Her humor was raw and crude. When her jokes (and the jokes of comedians like her) don't offend us, we laugh. When we agree with the callused and comical observations, we laugh harder. When a refusal to be politically correct or even kind hits us where we are tender or easily hurt, we tell our friends and teach our kids what not to joke about.
Today when entertainers cross a line that irks us and our personal sensibilities we tweet or post or write long winded explanations and complaints with headlines meant to trigger clicks, shares, and conversation.
Comedians like Joan Rivers help us see ourselves and our incongruity. They help us know what we think is appropriate or inappropriate and remind us: A joke too far in your mind isn't more right or important than a joke to far in the mind of the next guy or gal.
Comedians like Joan Rivers let us see ourselves and our culture while laughing, or while absolutely not laughing. That is a beautiful gift!
Can we talk?
A comedian who uses satire and commentary to say things he or she sees in the world, and to say it without pillows or apology while rarely saying it only for easy laughs, is a kind of hero. It's easy to say mean things that are funny-- "Went on a blind date, because I figured blind people can't read so I'm probably smarter and I like being the smart one, but when I got there and he was a fat old guy in a diaper I wished I was blind, not the date. Then I found out he wasn't even blind, just gross! I didn't stick around, but I'm betting I still would have been the smart one." and it's easy to stay away from controversial topics (aka anything worthwhile... wait, actually pretty much anything!) and be funny--"The difference between men and women is simple: Men don't like talking about their feelings and women's feelings are that they don't like men!" or "Have you tried one of those online dating sites? It's a great way to be rejected multiple times without even leaving the house!" or "Gas prices are so high I started hitchhiking. It's great because I've actually met some of my 70,000 social media friends in real life! You know, they're kinda losers." But to craft and deliver jokes that are fearless and true (to the person who crafts and delivers them) takes guts and a passion for making people laugh.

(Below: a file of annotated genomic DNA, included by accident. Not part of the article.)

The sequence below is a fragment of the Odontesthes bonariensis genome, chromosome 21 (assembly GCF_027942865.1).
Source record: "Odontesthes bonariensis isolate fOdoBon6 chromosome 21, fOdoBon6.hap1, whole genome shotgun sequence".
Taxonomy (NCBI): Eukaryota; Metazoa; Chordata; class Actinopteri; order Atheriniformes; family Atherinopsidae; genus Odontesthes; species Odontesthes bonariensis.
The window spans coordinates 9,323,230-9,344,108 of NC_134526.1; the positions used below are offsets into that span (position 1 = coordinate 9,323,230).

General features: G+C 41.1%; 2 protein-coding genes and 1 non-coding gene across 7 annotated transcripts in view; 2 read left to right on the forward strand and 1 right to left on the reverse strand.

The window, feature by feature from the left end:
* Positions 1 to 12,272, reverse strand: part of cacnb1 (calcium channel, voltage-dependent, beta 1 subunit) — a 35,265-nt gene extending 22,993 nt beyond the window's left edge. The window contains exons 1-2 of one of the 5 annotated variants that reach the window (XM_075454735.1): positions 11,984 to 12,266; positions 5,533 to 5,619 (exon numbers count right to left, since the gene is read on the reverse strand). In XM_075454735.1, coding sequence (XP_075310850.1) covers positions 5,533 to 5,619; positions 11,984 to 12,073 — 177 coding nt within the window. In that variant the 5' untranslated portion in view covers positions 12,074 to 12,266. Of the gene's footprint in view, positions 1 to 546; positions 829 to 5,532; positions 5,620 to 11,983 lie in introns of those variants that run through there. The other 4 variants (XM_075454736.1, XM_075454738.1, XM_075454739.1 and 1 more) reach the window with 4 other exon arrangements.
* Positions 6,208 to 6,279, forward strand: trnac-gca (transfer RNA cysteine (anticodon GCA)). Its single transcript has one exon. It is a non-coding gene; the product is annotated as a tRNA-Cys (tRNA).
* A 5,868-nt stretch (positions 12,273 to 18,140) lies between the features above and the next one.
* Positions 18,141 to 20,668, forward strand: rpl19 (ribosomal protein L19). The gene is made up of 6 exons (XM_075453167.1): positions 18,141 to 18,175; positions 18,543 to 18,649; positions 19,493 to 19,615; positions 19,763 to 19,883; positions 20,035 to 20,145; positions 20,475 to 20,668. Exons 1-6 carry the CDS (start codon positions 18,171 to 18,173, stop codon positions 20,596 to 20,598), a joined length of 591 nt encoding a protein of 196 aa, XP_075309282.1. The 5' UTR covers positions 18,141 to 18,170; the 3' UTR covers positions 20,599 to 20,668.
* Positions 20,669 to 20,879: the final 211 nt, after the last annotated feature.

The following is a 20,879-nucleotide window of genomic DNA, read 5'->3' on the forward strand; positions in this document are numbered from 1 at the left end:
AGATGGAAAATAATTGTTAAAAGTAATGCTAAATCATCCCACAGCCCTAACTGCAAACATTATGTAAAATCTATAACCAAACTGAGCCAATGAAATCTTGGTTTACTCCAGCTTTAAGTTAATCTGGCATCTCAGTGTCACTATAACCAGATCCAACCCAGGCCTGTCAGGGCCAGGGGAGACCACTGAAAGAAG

Joan Rivers had that passion during all of her years, she never grew tired or bored of us and our need for funny.
Joan Rivers and funny people like her are brave, and put themselves out there for our benefit--because we are healthier, happier, stronger and more connected when we laugh. And we should laugh often and loud!
My heart goes out to her family and I make a promise to laugh extra honestly this weekend.
Hugs, smiles, and love!
Autism Answers with Tsara Shelton (Facebook)